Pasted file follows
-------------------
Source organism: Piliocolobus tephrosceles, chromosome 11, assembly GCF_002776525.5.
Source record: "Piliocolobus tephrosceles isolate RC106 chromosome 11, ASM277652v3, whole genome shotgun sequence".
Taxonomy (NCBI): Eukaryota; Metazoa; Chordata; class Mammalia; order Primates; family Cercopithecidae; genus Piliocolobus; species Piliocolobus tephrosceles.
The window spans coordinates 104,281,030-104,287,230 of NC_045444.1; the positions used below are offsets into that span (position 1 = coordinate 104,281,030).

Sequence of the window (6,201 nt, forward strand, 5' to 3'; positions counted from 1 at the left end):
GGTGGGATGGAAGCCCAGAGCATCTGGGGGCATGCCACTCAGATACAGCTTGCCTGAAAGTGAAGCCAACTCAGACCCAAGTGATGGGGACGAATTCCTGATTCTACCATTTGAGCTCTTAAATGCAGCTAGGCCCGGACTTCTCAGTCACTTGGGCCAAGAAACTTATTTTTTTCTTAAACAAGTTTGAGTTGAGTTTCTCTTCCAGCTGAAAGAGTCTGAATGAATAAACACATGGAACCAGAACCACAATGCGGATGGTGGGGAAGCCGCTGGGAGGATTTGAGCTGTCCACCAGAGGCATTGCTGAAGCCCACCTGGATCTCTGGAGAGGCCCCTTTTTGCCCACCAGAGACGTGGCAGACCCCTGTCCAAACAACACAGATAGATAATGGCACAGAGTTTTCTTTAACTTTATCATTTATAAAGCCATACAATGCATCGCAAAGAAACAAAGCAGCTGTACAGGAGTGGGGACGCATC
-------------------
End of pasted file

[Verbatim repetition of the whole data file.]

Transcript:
Source organism: Piliocolobus tephrosceles, chromosome 11, assembly GCF_002776525.5.
Source record: "Piliocolobus tephrosceles isolate RC106 chromosome 11, ASM277652v3, whole genome shotgun sequence".
Taxonomy (NCBI): Eukaryota; Metazoa; Chordata; class Mammalia; order Primates; family Cercopithecidae; genus Piliocolobus; species Piliocolobus tephrosceles.
The window spans coordinates 104,281,030-104,287,230 of NC_045444.1; the positions used below are offsets into that span (position 1 = coordinate 104,281,030).

Sequence of the window (6,201 nt, forward strand, 5' to 3'; positions counted from 1 at the left end):
GGTGGGATGGAAGCCCAGAGCATCTGGGGGCATGCCACTCAGATACAGCTTGCCTGAAAGTGAAGCCAACTCAGACCCAAGTGATGGGGACGAATTCCTGATTCTACCATTTGAGCTCTTAAATGCAGCTAGGCCCGGACTTCTCAGTCACTTGGGCCAAGAAACTTATTTTTTTCTTAAACAAGTTTGAGTTGAGTTTCTCTTCCAGCTGAAAGAGTCTGAATGAATAAACACATGGAACCAGAACCACAATGCGGATGGTGGGGAAGCCGCTGGGAGGATTTGAGCTGTCCACCAGAGGCATTGCTGAAGCCCACCTGGATCTCTGGAGAGGCCCCTTTTTGCCCACCAGAGACGTGGCAGACCCCTGTCCAAACAACACAGATAGATAATGGCACAGAGTTTTCTTTAACTTTATCATTTATAAAGCCATACAATGCATCGCAAAGAAACAAAGCAGCTGTACAGGAGTGGGGACGCATC